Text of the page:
Photo of Chinnaiah Jangam

Chinnaiah Jangam

Associate Professor

Degrees:Ph.D. (SOAS, University of London, UK)
Phone:613-520-2600 x 1515
Office:451 Paterson Hall

Chinnaiah Jangam is an Associate Professor in the Department of History. He holds M.A. in History from the University of Hyderabad; an M. Phil. in Modern Indian History from Jawaharlal Nehru University, and a Ph. D. from the School of Oriental and African Studies, University of London. He was awarded the Felix Fellowship and Harry Frank Guggenheim Dissertation Fellowship for Doctoral Studies. Jangam was a Postdoctoral Fellow at the International Center for Advanced Studies, New York University (2005-6), New York.  His research focus is on the social and intellectual history of Dalits in modern South Asia. His first book, Dalits and the Making of Modern India, was published by Oxford University Press in 2017. In his book Jangam presents Dalit perspectives on nationalism and argues that Dalits were equal participants in the imagination and the politics of the formation of independent India. Dalits argued for the abolition of untouchability and the ending of caste inequality, with its accompanying humiliations, as preconditions for independence. Dalits imagined a nation founded on principles of justice, liberty, equality, and human dignity. These eventually became the foundational principles of the Indian Constitution drafted under the guidance of B.R. Ambedkar, a Dalit.

Research & Writing

Currently engaged in multiple research and writing projects.

My research and writing seeks to illuminate the histories of marginalization and resistance through the lens of Dalits. It attempts to construct an historical narrative of anti-caste epistemology as a stepping- stone to an ethical and egalitarian world. Thus, research and writing have two elements , namely, Dalit experience (life writing) and engagement (both intellectual and political). I am writing a memoir about my mother, Chinnubai Jangam, also known as Devudu Chinnakka. Here the genre of life writing is being used as a critical tool of historic testimony in order to expose the dehumanization of Dalits under the yoke of the Hindu caste system. Another project involves the study of the everyday experience of Dalits in contemporary India and probes the educated Dalit middle class’s subjective experiences by using historical and anthropological tools. In modern India, despite achievements in education and employment, Dalits often get overpowered by caste prejudice even in the urban sphere. I am also translating Gabbilam (The Bat), a Telugu classic, written in poetic form, by Gurram Jashua, in 1941. Gabbilam portrays the everyday experience of Dalits against the backdrop of anti-colonial nationalism and articulates Dalit aspirations.  I am also writing a longue durée history of caste. In contrast to the subject of race, there is little historical and theoretical research on the origins of caste and its historical transformation. This project traces the history of caste back to its precolonial roots in Hindu brahmanical religious and secular texts, works that laid the ethical, social and religious foundations of caste. The aim of this project is to present a caste-scape rooted in long historical processes in order to capture and connect its forms and transformations at different periods in history  and to illustrate the way caste retained its structural content  and ideology.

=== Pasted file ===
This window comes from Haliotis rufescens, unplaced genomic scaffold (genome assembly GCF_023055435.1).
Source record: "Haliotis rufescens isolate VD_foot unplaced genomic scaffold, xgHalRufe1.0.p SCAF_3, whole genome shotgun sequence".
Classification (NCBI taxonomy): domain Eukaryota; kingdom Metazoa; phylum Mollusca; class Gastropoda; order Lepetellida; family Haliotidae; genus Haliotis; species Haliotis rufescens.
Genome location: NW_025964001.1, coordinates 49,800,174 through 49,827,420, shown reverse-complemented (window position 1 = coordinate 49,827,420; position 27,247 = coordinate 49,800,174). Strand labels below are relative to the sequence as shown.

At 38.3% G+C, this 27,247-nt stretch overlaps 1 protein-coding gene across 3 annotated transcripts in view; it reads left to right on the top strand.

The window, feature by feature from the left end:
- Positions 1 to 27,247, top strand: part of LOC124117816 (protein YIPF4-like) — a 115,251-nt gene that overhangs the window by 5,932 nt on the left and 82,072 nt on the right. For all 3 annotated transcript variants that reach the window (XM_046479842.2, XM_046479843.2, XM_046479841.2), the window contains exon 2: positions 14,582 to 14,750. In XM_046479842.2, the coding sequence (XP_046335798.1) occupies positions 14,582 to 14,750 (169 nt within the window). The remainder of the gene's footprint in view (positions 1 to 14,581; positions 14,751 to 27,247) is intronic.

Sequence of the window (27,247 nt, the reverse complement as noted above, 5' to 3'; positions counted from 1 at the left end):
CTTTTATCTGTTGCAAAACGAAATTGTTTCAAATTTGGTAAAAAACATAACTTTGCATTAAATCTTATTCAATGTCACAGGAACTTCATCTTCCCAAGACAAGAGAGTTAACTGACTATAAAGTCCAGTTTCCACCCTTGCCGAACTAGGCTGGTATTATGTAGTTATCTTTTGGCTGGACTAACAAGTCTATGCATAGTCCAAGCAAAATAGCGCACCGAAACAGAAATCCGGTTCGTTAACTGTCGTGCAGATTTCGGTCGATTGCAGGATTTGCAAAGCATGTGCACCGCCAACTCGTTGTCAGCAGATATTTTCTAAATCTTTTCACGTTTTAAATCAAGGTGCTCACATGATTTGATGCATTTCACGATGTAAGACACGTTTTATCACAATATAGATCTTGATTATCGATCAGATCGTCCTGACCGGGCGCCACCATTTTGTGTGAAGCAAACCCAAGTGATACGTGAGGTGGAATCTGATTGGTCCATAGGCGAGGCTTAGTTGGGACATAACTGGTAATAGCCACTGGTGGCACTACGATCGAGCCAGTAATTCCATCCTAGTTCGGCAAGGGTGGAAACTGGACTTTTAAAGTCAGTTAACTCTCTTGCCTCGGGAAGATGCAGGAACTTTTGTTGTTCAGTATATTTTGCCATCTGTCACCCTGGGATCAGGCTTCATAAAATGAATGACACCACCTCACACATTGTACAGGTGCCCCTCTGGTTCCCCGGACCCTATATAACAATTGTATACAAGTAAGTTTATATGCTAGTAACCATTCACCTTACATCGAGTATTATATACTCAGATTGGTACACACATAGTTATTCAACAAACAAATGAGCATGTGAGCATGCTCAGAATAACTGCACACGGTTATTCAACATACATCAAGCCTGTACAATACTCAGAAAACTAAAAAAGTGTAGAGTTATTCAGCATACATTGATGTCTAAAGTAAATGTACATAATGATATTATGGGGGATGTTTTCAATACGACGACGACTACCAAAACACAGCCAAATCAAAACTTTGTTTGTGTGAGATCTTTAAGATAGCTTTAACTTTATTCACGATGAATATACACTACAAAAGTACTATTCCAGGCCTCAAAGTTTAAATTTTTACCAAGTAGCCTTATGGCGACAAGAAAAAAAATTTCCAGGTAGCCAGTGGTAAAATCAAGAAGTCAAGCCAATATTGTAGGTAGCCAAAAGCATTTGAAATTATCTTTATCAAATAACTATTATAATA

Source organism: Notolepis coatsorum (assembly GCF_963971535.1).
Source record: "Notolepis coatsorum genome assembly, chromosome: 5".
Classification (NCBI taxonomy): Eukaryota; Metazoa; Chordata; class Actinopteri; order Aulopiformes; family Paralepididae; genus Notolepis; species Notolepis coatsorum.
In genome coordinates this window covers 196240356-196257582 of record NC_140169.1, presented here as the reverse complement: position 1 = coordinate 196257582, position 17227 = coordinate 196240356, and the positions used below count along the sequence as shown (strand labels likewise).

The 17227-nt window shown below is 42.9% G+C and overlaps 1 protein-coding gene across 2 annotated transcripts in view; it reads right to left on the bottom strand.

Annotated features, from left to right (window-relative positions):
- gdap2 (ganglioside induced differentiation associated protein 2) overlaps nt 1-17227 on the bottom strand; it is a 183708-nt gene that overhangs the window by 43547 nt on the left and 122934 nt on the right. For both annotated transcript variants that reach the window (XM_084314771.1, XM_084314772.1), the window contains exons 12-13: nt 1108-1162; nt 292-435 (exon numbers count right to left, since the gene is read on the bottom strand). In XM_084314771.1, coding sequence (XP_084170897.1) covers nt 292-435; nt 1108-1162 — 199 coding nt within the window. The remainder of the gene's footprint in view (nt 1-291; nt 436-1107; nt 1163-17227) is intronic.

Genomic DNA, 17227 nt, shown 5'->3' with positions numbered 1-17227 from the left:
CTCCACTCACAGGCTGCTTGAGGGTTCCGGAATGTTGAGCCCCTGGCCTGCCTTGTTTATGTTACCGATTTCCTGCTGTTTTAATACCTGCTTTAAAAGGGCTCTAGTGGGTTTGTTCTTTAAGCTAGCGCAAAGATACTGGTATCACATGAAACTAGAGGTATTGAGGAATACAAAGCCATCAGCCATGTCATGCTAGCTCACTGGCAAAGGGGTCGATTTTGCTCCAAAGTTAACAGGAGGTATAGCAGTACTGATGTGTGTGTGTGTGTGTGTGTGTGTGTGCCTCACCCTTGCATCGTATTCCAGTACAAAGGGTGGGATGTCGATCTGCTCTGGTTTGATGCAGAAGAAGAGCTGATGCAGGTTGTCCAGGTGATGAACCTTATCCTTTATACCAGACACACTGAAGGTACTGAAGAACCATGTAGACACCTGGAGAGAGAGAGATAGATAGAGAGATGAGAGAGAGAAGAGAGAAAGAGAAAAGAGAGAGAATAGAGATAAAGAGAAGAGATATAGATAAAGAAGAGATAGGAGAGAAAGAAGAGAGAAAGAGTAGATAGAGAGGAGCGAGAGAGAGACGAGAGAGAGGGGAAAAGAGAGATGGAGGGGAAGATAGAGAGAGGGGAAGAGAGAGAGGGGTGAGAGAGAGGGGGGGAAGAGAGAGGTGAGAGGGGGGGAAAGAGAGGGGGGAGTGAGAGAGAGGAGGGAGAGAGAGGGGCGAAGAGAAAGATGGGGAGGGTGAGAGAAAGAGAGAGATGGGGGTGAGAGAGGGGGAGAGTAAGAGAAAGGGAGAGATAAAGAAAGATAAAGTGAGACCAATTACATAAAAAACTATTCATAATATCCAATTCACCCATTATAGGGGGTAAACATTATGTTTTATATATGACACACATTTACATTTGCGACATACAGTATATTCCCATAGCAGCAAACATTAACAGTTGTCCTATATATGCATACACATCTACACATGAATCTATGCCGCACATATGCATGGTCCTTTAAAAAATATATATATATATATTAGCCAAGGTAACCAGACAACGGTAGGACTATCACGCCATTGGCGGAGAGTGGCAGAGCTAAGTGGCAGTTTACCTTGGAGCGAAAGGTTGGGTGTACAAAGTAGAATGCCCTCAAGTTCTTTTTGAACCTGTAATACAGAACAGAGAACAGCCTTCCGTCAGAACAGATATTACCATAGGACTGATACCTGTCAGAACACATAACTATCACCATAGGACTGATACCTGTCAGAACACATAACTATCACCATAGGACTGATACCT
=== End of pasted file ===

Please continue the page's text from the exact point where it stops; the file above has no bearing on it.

I also write on the rise of Hindu fascism; anti-Muslim violence; caste-based violence against Dalits; the systematic exclusion of Dalits from public and private institutions, and on Dalit and caste Hindu diaspora in North America.


My teaching focuses on South Asian intellectual, social and cultural histories and their interconnections with that of the rest of the world, from ancient to modern times. I teach courses on decolonization, histories of marginalization and resistance, World history, the Indian Ocean World, Race, and Empire and Emancipatory Politics.

HIST 4804A Decolonization in Asia and Africa (Fall 2020 & Winter 2021)

Editorial Responsibilities

  • Member, Editorial Advisory Board, CASTE: A Global Journal on Social Exclusion, Peer-reviewed Open Access Journal published by Brandeis University, USA.
  • Member, International Advisory Board, South Asia: Journal of South Asian Studies, published on behalf of South Asian Studies Association of Australia.


Currently serving as a Chair of the Grievance Policy and Administration Committee of the Carleton University Academic Staff Association (CUASA) for the 2020-22 academic year. Link to the CUASA

For Union related queries write to me at



Chapters in Edited Books 

  • “Dilemmas of Dalit Agendas: Political Subjugation and Self- Emancipation in Telugu Country 1910-1950,” in Dalit Studies, Ramnarayan Rawat & K. Satyanarayana, eds. Duke University Press, 2016,104-130 (

Articles in Refereed Journals

  • “Caste from Below: Memory and Subversion of Caste in Chindu Yakshaganam,” South Asia Research, Vol. 36 (3), 2016, 343–355.
  • “Caste and Class: Dalit Chronicles from Telugu Country,” Invited Special Issue Peer-reviewed Article, Economic and Political Weekly, Vol. 51 (49), 2016, 25-29.
  • “Dalit Resistance: A New Paradigm in South Asian Historiography,” Modern Asian Studies, Vol. 50 (1), 2016, 399-414.
  • “Politics of Identity and the Project of Writing History in Postcolonial India: A Dalit Critique,” Peer-reviewed Special Article, Economic and Political Weekly, October 2015, 63-70.
  • “Desecrating the Sacred Taste: The Making of Gurram Jashua – the Father of Dalit Literature in Telugu,” Indian Economic and Social History Review, Vol. 51 (2), 2014, 177-198.

Non-Refereed Publications and Journalistic Writings

Recent Interviews/Public Engagement